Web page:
The debate on intelligence has been polarized between those who see it as a biological property, genetically determined, and those who see it as the property of knowledge systems, culturally determined. Anderson proposes a theory based on a synthesis of these two positions. He argues that while knowledge itself is a extrinsic cultural phenomenon, the mechanisms by which it is processed are innate components of individual brains. The rate and efficiency of knowledge acquistion is crucially determined by these mechanisms which vary from individual to individual according to genetically-determined biological factors. However, he argues that the development of intelligence can also be determined by the acquisition of new competences which are not genetically determined. Finally, the book analyzes such topics as infant intelligence, mental retardation and cognitive development in the light of this theory.
"synopsis" may belong to another edition of this title.
For the best part of a century the debate about the nature of intelligence has polarized psychologists into two camps: those who believe that intelligence is a biological property of our brains, genetically determined, and those who believe that it is a property of knowledge systems and is culturally determined.
In this important new book Mike Anderson argues for a theory of intelligence and development which allows a synthesis of these two positions. He does so by distinguishing between information processing mechanisms that acquire knowledge and knowledge itself, and shows that there are really two senses of intelligence. The first relates to individual differences, which are caused primarily by a biological variable - the speed of basic processing mechanism. This can critically constrain the acquisition of knowledge. However, because how we think also depends on the kind of information we are exposed to, variations in experience will also contribute to individual differences.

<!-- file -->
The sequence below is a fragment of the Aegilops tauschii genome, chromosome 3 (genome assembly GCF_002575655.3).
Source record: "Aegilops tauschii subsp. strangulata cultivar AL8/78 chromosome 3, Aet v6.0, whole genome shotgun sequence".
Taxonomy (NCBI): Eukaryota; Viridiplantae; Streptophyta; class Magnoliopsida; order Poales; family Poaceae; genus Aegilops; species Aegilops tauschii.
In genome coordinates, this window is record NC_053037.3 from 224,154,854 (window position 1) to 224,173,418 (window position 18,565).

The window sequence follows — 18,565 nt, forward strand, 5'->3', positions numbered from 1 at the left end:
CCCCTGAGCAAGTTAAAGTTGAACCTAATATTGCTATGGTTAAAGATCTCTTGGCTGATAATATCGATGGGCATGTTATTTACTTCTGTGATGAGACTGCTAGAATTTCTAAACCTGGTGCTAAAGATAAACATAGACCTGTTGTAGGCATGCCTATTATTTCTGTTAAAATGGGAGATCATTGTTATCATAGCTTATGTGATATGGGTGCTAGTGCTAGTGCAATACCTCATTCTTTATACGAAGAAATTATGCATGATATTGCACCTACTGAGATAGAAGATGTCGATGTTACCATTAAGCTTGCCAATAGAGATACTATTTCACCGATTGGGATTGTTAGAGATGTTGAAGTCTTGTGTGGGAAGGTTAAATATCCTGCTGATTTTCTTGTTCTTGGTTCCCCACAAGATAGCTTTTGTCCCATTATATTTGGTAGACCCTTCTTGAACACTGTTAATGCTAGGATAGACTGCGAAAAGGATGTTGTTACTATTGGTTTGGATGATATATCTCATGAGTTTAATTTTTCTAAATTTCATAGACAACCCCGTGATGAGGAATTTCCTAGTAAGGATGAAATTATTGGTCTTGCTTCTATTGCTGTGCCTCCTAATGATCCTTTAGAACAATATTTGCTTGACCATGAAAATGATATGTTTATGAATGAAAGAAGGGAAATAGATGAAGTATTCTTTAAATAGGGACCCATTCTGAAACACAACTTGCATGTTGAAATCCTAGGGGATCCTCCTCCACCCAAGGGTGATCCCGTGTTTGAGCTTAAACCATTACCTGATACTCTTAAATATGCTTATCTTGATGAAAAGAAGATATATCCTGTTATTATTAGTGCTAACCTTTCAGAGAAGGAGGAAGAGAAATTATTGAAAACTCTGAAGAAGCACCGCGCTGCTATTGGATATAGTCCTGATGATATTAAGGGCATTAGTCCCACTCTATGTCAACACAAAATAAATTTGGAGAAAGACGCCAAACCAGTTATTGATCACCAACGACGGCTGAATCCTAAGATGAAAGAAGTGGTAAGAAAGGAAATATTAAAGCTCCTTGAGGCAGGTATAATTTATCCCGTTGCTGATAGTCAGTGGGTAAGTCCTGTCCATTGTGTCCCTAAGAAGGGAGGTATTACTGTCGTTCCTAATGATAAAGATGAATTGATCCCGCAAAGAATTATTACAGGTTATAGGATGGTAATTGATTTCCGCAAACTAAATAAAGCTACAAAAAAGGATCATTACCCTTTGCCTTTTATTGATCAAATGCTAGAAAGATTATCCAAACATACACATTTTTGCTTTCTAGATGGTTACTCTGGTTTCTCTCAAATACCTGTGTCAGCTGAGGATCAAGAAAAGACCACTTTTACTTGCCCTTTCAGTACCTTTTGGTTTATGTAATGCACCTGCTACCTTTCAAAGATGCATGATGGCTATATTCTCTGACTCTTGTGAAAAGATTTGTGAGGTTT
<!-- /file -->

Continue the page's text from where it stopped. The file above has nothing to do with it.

The second way of thinking about intelligence relates to the development of intelligence. Mike Anderson argues that this results not from any increase in the speed of processing with age, but from the acquisition of new competences, afforded by specialized devices (modules) that are universal and unrelated to individual differences in intelligence.
Intelligence and Development goes on to re-analyze the data on topics such as infant intelligence, mental retardation and cognitive development in the light of this theory. The result is a stimulating and interesting book that will be essential reading for anyone in the field.About the Author:
Mike Anderson is a Lecturer in Psychology at the University of Western Australia.
"About this title" may belong to another edition of this title.
Book Description Wiley-Blackwell, 1992. Book Condition: Fair. This is an ex-library book and may have the usual library/used-book markings inside.This book has hardback covers. In fair condition, suitable as a study copy. No dust jacket. Bookseller Inventory # 6151155
Book Description Blackwell Pub, 1992. Hardcover. Book Condition: Used: Good. Bookseller Inventory # SONG0631161937